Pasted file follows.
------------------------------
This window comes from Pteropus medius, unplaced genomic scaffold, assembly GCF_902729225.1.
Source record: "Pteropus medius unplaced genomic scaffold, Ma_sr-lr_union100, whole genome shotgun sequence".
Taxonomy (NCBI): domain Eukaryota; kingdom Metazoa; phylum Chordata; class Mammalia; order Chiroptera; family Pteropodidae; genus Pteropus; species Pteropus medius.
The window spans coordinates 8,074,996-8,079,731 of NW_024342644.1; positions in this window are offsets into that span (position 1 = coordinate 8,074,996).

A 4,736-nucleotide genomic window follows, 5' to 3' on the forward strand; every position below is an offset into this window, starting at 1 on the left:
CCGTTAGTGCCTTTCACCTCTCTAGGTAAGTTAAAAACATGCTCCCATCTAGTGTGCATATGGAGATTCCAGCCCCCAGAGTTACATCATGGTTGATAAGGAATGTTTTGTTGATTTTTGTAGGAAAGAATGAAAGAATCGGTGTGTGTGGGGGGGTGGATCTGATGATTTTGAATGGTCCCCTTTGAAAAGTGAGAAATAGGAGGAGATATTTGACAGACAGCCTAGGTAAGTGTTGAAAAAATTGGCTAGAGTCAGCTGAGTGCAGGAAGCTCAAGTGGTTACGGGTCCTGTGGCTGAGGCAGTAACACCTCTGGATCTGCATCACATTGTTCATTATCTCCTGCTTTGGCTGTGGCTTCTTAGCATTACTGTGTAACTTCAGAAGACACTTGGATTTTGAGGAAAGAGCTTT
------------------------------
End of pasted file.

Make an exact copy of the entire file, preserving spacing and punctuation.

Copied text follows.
This window comes from Pteropus medius, unplaced genomic scaffold, assembly GCF_902729225.1.
Source record: "Pteropus medius unplaced genomic scaffold, Ma_sr-lr_union100, whole genome shotgun sequence".
Taxonomy (NCBI): domain Eukaryota; kingdom Metazoa; phylum Chordata; class Mammalia; order Chiroptera; family Pteropodidae; genus Pteropus; species Pteropus medius.
The window spans coordinates 8,074,996-8,079,731 of NW_024342644.1; positions in this window are offsets into that span (position 1 = coordinate 8,074,996).

A 4,736-nucleotide genomic window follows, 5' to 3' on the forward strand; every position below is an offset into this window, starting at 1 on the left:
CCGTTAGTGCCTTTCACCTCTCTAGGTAAGTTAAAAACATGCTCCCATCTAGTGTGCATATGGAGATTCCAGCCCCCAGAGTTACATCATGGTTGATAAGGAATGTTTTGTTGATTTTTGTAGGAAAGAATGAAAGAATCGGTGTGTGTGGGGGGGTGGATCTGATGATTTTGAATGGTCCCCTTTGAAAAGTGAGAAATAGGAGGAGATATTTGACAGACAGCCTAGGTAAGTGTTGAAAAAATTGGCTAGAGTCAGCTGAGTGCAGGAAGCTCAAGTGGTTACGGGTCCTGTGGCTGAGGCAGTAACACCTCTGGATCTGCATCACATTGTTCATTATCTCCTGCTTTGGCTGTGGCTTCTTAGCATTACTGTGTAACTTCAGAAGACACTTGGATTTTGAGGAAAGAGCTTT